UK signs ‘landmark’ agreement with India in major boost

The UK has signed a “landmark” Memorandum of Understanding with India to collaborate on scientific research and innovation and “remove red tape standing in the way of major collaborations”. The agreement was ratified yesterday at the UK–India Science Innovation Council meeting, which was held in Parliament. Signees were George Freeman, the UK Minister of State in the Department for Science, Innovation and Technology, and Dr Jitendra Singh, the Indian Minister of State for Science and Technology.

George Freeman, the Minister of State in the Department for Science, Innovation and Technology, said: “India is rapidly building on its phenomenal software and innovation sectors to become a global powerhouse in science and technology.

“With our extensive trading and cultural links, shared democratic values and interest in urgent global issues from green technology and agri-tech to biosecurity and pandemic preparedness, as we have very strong platforms for deepening research collaboration.

“Today’s agreement is part of our program of deepening UK collaboration with other global science superpowers on ground-breaking innovation and research, to help tackle shared global challenges.

“This partnership will grow the sectors, companies and jobs of tomorrow for the benefit of both our countries and the globe.”

Alongside the Memorandum of Understanding, India was also announced yesterday as a participant in the UK’s International Science Partnerships Fund.

Building on the progress of the previous “Newton–Bhabha fund” that launched in 2014, this renewed partnership will be kicked-off with two new joint UK–India research programmes.

The first will see the UK and India contribute £5million each to fund research into the health of, and diseases affecting, farmed animals.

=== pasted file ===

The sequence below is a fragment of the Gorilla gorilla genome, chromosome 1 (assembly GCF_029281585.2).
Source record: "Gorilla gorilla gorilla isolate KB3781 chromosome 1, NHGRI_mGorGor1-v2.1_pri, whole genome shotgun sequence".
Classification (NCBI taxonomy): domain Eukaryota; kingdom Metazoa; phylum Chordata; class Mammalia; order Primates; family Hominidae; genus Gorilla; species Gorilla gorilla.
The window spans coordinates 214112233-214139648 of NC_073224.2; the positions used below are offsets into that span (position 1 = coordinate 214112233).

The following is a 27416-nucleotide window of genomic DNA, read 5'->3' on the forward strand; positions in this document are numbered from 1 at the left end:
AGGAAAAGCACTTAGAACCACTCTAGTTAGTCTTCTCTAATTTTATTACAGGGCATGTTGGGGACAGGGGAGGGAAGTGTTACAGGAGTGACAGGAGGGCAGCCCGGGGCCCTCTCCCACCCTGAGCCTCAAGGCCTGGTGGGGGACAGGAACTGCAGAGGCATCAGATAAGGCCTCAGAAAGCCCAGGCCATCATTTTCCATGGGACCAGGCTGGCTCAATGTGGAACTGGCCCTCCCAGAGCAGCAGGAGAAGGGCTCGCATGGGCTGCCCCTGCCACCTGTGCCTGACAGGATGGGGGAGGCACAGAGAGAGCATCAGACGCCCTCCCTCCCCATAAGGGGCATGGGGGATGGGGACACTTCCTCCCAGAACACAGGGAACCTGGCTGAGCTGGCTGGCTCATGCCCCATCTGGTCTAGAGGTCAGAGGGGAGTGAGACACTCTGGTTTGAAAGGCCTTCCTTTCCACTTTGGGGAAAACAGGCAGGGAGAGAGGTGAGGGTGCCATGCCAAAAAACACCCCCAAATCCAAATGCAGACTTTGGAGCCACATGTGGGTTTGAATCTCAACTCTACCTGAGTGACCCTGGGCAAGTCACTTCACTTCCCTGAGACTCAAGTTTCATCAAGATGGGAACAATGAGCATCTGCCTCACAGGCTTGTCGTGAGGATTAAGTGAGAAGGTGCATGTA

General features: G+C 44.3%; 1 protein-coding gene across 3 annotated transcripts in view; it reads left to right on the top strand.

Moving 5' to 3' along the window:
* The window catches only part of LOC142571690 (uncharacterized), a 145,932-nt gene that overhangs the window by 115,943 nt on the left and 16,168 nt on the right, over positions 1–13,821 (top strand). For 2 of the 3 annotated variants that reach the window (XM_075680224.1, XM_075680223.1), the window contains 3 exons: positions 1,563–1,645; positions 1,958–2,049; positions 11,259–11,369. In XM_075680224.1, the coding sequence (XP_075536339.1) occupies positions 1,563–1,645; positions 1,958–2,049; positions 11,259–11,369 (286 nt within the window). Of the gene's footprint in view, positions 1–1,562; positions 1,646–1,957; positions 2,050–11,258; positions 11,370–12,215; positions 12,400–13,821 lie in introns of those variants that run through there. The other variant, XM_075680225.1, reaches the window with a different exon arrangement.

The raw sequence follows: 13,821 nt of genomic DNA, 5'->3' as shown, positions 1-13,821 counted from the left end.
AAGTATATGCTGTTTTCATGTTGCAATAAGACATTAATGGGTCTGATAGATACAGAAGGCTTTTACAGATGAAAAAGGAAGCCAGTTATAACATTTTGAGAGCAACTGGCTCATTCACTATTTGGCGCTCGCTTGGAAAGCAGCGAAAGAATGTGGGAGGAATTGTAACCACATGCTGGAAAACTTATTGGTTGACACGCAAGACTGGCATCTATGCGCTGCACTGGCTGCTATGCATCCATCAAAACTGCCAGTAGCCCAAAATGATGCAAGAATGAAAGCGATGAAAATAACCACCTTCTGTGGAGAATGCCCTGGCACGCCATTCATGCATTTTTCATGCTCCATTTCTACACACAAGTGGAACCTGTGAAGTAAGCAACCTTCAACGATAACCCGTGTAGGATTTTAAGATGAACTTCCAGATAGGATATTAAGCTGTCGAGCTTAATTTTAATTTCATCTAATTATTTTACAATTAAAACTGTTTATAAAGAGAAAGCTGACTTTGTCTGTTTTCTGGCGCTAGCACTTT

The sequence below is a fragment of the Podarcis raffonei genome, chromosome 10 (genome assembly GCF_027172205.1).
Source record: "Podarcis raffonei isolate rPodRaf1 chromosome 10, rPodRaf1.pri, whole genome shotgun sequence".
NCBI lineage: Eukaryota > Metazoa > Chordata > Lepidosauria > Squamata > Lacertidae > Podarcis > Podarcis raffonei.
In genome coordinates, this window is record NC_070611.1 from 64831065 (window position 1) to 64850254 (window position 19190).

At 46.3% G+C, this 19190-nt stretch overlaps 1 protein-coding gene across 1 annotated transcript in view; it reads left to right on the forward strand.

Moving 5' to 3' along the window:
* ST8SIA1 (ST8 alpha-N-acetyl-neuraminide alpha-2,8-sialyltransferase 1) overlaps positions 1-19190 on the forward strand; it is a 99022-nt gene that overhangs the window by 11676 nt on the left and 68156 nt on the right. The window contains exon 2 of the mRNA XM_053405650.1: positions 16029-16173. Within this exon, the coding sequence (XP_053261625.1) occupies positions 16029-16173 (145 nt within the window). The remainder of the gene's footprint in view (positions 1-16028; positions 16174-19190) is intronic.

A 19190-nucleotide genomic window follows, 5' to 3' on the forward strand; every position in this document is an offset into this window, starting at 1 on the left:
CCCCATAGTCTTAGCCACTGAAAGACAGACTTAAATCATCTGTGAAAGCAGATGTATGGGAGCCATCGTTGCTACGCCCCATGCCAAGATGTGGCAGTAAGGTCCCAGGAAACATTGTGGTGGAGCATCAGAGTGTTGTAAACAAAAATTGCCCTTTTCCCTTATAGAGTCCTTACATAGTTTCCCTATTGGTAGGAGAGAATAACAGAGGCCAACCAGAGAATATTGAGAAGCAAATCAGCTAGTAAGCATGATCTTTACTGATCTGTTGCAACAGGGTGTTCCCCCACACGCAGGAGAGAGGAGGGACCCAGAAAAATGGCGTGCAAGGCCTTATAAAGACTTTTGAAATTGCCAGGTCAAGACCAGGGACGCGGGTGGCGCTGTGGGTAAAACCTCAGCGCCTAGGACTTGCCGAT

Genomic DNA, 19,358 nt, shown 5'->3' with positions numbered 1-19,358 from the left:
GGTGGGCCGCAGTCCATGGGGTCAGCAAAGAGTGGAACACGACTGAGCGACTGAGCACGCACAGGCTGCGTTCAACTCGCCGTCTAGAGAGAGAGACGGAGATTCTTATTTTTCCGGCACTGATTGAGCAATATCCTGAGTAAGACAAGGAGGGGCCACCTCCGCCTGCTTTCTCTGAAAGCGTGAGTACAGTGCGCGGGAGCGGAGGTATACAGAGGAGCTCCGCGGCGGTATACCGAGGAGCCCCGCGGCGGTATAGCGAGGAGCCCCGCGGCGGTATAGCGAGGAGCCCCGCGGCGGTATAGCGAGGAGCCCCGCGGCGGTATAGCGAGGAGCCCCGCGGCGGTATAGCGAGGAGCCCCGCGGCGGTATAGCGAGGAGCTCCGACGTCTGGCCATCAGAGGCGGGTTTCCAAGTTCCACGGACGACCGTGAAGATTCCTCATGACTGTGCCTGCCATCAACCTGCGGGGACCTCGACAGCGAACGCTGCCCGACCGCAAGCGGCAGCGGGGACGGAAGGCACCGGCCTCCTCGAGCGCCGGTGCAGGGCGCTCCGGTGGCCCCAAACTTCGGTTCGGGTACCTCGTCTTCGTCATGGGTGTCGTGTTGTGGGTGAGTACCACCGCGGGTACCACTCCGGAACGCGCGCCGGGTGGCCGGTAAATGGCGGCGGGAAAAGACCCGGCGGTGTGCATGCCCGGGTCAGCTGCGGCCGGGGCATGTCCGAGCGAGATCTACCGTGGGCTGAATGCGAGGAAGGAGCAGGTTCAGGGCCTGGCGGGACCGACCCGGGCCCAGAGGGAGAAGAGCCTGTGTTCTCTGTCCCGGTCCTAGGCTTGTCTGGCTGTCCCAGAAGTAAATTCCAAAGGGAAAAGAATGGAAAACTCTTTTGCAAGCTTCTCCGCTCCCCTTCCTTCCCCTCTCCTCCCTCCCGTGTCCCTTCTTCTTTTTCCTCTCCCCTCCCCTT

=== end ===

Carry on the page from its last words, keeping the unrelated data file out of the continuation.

Both nations will also be fronting £3.3 million towards a technology and skills partnership programme to help both UK and Indian researchers to grow in the areas of artificial intelligence, machine learning and bio-imaging.

Yesterday’s Science and Innovation Council meeting also saw a raft of other UK–India agreements announced, with the goal of delivering progress on some of the biggest issues presently facing humanity — including climate change and pandemic preparedness.

For example, one scheme will see the creation of a Net Zero Innovation Virtual Centre, which will host a laboratory dedicated to the decarbonisation of manufacturing and transport.

Joint research calls between UK Research and Innovation (UKRI) and the Indian Department for Science and Technology, meanwhile, will explore such topics as sustainability and solid earth hazards.

And India will be contributing to a new phase in the UK’s Weather for Climate Science Services Partnership, which will look to improve computer modelling of climate and weather hazards.

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Other UK–India partnerships planned will explore sustainable biofuels and the potential to decarbonise India’s pharmaceutical and fine chemicals.

According to the Department for Business, Energy and Industrial Strategy, the recently signed agreements are part of a larger ambition to partner with other nations to deliver “world-class” science and research.

Other recent partnership announcements, they noted, have included the launch of the International Science Partnerships Fund in Japan.

Meanwhile, the UK has also signed a Memorandum of Understanding on science with Switzerland, and has come to an agreement towards closer collaboration in the field of agri-tech with South Africa.

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